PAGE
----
Written by Ian Tyson and first recorded by Ian & Sylvia (1963).
Also recorded by The Kingston Trio (1963).
Hit versions by Bobby Bare (C&W #3 1965), Neil Young (US #61/UK #57 1978).
From the wiki: “‘Four Strong Winds’ was written by Canadian songwriter Ian Tyson and first recorded by Tyson and his folk singing partner, Sylvia Fricker. Released as a single in September 1963, preceding the Four Strong Winds album release in April 1964. the song did not generate any chart momentum. It was then recorded by The Brothers Four in a version that ‘bubbled under’ the Billboard Hot 100 in October 1963.
Recorded (in English) by The Kingston Trio (1963).
Adapted from “L’e Moribond” by Jacques Brel & Rod McKuen (1961).
Also recorded by Rod McKuen (1964), The Beach Boys (1973).
Hit version by Terry Jacks (US #1/UK #1/CAN #1 1974).
From the wiki: “‘Seasons in the Sun’ is an English-language adaptation of the 1961 song ‘L’e Moribond’ by Belgian singer-songwriter Jacques Brel with English lyrics by American singer-poet Rod McKuen (‘Jean‘). The original French-language song included sarcasm and references to the speaker’s wife’s infidelity.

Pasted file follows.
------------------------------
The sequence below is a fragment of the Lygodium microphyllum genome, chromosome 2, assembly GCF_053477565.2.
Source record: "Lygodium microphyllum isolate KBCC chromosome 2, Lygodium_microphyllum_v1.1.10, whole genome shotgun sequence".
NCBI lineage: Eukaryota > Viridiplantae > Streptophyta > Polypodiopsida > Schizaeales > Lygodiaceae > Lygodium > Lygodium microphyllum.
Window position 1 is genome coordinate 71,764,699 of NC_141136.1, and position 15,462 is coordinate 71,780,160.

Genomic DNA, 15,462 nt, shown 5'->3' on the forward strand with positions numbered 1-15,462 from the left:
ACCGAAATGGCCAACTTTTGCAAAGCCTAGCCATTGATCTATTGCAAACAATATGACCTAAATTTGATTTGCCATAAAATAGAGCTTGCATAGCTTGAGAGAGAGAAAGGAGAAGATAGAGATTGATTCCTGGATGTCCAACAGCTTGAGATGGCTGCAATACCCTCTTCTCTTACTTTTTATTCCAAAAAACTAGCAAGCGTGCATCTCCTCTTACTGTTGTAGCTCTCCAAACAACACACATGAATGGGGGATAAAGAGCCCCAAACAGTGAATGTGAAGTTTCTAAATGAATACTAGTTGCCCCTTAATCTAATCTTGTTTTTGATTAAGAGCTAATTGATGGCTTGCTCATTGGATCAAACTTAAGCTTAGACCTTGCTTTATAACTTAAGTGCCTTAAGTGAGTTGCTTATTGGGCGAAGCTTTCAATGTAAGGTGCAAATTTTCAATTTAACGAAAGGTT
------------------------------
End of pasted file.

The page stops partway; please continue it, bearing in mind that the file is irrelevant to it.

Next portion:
“The Kingston Trio recording was the first cover version of McKuen’s translation in 1963. McKuen would include a performance of his own work on the 1964 album Rod McKuen Sings Jacques Brel.
“Terry Jacks recorded his version in Vancouver in 1973, making the decision to record the song when The Beach Boys, who had recorded their own version of it with Terry Jacks producing, decided to abandon their recording. Jacks recorded it instead and released it in 1974 on his label, Goldfish Records.
“The Jacks version is one of the fewer than forty all-time singles to have sold 10 million (or more) physical copies worldwide.”
First recorded by Peggy Seeger (1957).
Also recorded by The Kingston Trio (1962). Performed by Peter, Paul & Mary (1965).
Hit version by Roberta Flack (recorded 1969, US #1/UK #14 1972).
From the wiki: “‘The First Time Ever I Saw Your Face’ is a 1957 folk song written by British political singer/songwriter Ewan MacColl for Peggy Seeger, who would later become his wife, to sing. At the time the couple were lovers, although MacColl was married to someone else. Seeger sang the song when the duo performed in folk clubs around Britain. During the 1960s, it was recorded by various folk singers and became a major international hit for Roberta Flack in 1972 (after its original album release, on First Take in 1969) following the song’s inclusion in the 1971 movie Play Misty for Me.
First recorded by Billy Edd Wheeler (1963).
Also recorded bv The Kingston Trio (1963).
Hit versions by Johnny Cash & June Carter (C&W #2 1967), Nancy Sinatra & Lee Hazlewood (US #14 1967).
From the wiki: “‘Jackson’ is a song written in 1963 by Billy Edd Wheeler and Jerry Leiber, and first recorded by Wheeler. It is best known from two 1967 releases: a pop hit single by Nancy Sinatra and Lee Hazlewood and a country hit single by Johnny Cash and June Carter.